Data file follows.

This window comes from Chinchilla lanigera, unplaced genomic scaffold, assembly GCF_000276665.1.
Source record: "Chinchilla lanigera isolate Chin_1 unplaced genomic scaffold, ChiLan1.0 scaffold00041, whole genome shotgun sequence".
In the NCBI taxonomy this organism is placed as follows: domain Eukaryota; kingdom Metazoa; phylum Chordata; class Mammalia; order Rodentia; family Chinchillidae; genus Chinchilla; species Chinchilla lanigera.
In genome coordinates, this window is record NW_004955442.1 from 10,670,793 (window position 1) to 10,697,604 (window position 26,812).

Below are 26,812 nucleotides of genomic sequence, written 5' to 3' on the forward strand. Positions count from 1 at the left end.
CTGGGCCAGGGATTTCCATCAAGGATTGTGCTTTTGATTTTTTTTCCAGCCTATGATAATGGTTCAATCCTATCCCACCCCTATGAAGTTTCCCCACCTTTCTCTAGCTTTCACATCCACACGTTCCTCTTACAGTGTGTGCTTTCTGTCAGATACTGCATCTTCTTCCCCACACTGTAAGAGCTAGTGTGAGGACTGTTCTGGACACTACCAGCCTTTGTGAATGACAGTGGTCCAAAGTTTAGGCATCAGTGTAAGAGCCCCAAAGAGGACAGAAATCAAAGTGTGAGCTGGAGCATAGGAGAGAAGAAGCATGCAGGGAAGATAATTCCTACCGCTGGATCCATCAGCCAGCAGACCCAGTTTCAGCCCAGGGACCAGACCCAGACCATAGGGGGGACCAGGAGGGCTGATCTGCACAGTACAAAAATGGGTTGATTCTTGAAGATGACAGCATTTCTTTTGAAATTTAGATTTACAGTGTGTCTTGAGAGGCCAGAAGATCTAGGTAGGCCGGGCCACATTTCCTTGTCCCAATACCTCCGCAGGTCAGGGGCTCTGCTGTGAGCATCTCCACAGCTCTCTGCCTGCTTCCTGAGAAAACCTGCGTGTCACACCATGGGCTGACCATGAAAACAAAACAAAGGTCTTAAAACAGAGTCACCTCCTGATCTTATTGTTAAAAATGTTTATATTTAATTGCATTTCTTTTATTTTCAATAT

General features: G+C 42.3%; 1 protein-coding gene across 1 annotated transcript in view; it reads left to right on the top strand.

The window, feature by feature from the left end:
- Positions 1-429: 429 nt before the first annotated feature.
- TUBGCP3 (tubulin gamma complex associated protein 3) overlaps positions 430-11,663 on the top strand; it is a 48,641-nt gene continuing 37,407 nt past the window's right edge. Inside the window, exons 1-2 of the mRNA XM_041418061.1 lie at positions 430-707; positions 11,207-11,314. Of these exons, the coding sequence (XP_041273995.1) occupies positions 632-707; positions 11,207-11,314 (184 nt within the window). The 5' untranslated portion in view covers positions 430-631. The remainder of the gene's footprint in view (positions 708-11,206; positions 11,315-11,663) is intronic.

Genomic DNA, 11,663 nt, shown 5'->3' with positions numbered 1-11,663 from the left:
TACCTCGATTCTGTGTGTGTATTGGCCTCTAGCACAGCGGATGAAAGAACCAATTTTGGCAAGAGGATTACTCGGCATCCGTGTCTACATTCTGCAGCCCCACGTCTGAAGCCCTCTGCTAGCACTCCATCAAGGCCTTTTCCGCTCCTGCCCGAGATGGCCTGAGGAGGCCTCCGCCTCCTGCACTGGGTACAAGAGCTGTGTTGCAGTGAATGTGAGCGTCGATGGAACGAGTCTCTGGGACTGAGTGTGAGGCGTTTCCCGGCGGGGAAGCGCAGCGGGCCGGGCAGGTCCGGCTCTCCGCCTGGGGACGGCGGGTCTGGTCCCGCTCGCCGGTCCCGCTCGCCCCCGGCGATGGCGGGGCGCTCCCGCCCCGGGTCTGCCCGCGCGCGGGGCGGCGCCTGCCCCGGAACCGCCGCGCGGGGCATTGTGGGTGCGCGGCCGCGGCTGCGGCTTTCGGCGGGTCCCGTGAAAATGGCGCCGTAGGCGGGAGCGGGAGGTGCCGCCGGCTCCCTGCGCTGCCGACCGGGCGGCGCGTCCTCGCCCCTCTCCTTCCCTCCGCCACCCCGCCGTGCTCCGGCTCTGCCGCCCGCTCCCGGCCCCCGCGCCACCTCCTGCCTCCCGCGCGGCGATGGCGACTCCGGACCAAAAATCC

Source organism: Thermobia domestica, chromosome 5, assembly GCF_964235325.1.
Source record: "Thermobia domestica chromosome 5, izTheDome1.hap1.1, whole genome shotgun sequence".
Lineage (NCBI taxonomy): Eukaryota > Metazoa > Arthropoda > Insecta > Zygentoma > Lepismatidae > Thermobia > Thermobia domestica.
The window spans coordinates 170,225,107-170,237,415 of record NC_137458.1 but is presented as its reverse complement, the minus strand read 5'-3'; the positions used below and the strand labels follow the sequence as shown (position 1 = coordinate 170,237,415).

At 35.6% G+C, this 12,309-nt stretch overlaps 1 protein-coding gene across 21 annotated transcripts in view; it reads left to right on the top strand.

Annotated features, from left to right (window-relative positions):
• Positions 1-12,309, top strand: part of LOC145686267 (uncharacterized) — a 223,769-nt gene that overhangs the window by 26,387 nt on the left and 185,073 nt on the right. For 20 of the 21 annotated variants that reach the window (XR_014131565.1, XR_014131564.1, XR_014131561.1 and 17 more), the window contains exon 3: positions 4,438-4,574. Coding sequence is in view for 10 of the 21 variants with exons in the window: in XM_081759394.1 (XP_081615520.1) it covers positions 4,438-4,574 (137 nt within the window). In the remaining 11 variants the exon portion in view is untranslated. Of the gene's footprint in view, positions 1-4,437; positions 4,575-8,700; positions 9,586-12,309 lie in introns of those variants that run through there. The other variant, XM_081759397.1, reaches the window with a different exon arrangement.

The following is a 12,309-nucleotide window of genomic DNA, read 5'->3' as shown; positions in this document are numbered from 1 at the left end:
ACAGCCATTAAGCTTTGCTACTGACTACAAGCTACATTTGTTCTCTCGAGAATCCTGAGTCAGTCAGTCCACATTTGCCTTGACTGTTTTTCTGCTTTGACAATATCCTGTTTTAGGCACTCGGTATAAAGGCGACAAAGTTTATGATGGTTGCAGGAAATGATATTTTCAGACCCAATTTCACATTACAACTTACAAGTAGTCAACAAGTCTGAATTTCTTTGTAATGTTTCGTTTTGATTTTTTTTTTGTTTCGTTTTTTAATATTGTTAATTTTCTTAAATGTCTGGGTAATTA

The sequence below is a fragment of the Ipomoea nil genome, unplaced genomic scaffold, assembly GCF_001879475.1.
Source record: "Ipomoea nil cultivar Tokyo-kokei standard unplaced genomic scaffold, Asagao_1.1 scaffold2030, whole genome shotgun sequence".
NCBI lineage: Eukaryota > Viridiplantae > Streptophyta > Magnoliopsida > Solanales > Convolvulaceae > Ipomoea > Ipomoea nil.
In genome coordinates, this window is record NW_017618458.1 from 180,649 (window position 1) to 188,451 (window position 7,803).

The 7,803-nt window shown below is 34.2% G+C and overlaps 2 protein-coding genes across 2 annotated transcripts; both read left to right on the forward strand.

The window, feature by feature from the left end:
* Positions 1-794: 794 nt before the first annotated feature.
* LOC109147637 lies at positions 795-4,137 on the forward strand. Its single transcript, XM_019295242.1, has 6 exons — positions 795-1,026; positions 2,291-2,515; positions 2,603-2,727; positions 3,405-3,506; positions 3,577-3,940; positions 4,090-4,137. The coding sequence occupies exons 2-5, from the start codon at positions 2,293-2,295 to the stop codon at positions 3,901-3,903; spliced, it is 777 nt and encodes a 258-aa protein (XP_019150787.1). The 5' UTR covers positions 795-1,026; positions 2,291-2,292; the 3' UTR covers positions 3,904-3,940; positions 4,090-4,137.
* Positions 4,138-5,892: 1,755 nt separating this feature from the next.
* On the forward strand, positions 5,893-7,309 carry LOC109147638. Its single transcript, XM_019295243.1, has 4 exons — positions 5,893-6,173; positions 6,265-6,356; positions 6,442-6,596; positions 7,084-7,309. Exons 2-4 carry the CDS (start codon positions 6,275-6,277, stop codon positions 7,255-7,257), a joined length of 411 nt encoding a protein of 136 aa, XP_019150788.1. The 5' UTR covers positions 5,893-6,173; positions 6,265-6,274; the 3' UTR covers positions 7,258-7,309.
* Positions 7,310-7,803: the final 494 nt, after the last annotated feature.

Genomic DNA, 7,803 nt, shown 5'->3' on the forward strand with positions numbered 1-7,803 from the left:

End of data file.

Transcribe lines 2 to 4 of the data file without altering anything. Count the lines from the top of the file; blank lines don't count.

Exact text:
Source record: "Chinchilla lanigera isolate Chin_1 unplaced genomic scaffold, ChiLan1.0 scaffold00041, whole genome shotgun sequence".
In the NCBI taxonomy this organism is placed as follows: domain Eukaryota; kingdom Metazoa; phylum Chordata; class Mammalia; order Rodentia; family Chinchillidae; genus Chinchilla; species Chinchilla lanigera.
In genome coordinates, this window is record NW_004955442.1 from 10,670,793 (window position 1) to 10,697,604 (window position 26,812).